Our Movement has to debate the issues of importance, not only of importance to the South, but also to the North, such as the issue of the reform and the role of the United Nations. We need to define humanitarian intervention, otherwise others will define it for us.
However, the challenge for us to guard against delays in formulating a coherent response within the Movement. We need to ensure that we are able to find common ground on political and economic issues that are of shared concern to all our Members. Speaking at the opening of the NAM Ministerial Meeting last September in New York, the Chairman of our Movement President Thabo Mbeki asked: "Are we taking up the challenges of today, or have we allowed ourselves to be transformed into an organization comprising Governments that periodically speak with one voice at Conferences and Summits, yet act unilaterally without reference to agreed policies after that? Can we really be effective if our procedures and methods of work only allow us to move at the pace of the slowest, or the most difficult Member of the Movement? Clearly none of us can accept that inaction should characterize the nature and practice of the Movement". This question has been asked, we have not yet answered it. How do we address issues that come in between Summits.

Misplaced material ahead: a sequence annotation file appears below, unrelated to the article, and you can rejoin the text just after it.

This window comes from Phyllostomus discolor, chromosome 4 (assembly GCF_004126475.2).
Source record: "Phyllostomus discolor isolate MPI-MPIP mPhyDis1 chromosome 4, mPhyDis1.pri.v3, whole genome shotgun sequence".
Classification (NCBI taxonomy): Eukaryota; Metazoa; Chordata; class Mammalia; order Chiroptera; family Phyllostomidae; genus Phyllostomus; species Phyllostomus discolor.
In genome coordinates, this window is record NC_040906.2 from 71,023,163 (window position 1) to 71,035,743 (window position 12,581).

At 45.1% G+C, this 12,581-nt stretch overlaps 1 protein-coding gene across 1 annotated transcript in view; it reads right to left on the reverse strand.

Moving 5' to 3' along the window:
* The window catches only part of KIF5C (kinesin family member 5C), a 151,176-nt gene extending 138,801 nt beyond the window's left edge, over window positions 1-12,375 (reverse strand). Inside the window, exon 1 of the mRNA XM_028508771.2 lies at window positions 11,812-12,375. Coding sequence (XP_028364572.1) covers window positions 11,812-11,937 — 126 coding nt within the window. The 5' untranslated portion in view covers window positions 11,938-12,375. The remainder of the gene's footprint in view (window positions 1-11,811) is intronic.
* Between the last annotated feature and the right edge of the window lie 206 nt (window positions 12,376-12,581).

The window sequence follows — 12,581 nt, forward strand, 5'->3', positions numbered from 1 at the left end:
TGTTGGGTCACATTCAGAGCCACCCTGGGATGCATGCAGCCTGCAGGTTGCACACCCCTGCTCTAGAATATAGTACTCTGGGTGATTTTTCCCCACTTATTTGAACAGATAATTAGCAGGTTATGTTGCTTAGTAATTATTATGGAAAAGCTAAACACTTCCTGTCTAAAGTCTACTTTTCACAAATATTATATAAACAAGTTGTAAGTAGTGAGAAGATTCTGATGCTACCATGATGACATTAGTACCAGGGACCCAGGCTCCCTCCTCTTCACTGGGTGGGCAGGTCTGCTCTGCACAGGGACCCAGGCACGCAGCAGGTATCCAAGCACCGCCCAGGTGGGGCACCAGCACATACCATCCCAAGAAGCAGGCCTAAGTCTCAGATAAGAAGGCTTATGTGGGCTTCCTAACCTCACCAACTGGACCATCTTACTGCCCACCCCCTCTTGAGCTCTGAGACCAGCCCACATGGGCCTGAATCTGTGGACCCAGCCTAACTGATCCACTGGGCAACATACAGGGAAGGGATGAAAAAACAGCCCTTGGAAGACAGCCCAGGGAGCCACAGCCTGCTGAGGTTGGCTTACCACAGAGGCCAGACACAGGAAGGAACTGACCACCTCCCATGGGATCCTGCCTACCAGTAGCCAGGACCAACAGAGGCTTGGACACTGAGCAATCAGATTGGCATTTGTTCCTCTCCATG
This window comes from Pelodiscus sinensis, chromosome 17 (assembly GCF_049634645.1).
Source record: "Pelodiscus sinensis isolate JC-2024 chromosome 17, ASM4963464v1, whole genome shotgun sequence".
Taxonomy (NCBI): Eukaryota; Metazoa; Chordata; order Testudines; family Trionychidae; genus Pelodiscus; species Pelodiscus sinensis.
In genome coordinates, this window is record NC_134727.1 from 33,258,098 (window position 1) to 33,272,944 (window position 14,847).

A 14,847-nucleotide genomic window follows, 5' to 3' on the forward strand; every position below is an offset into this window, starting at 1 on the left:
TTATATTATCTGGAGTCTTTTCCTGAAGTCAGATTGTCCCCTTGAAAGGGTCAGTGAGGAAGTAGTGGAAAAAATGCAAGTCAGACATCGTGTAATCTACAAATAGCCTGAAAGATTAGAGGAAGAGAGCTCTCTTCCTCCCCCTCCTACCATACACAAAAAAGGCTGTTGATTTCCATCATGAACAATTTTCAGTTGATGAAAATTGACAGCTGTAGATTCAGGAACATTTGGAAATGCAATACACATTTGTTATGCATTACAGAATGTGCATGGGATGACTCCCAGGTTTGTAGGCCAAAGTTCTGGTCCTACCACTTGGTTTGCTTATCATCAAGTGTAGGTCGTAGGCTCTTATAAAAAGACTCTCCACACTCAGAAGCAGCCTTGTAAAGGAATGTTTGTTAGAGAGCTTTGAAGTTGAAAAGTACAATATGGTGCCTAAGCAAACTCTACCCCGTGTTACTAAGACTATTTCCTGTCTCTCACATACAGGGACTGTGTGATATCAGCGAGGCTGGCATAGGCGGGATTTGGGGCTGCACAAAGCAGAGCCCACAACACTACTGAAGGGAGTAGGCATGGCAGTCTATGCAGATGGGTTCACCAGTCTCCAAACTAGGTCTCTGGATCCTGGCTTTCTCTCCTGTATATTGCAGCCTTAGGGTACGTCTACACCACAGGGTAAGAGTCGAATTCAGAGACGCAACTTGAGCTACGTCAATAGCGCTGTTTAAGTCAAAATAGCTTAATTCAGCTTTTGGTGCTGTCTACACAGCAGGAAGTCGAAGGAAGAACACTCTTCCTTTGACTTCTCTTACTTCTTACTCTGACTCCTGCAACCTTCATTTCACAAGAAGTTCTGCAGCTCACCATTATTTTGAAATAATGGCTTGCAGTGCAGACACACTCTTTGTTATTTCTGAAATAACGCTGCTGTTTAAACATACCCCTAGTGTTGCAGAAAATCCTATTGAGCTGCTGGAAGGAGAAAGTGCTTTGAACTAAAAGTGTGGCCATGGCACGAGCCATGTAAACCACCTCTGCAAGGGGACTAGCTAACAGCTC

As Chair, we are conscious of the challenges that lie ahead. We realise that unity is essential if our Movement is to impact on global events. At the same time, we know that the rapid changes in the political and economic environment place added importance and urgency upon us to come up with solutions that meet the new challenges.
South Africa is at its halfway mark in serving as the custodian of this Movement. We shall continue to consult the Membership through the various mechanisms at our disposal and work to enhance the dynamic role for the Movement in the 21st century. At this first meeting of NAM Ministers in the new millennium, we have the opportunity to chart a course and lay the foundation that will see our Movement continue to be relevant in the search for solutions in a world that is changing very fast.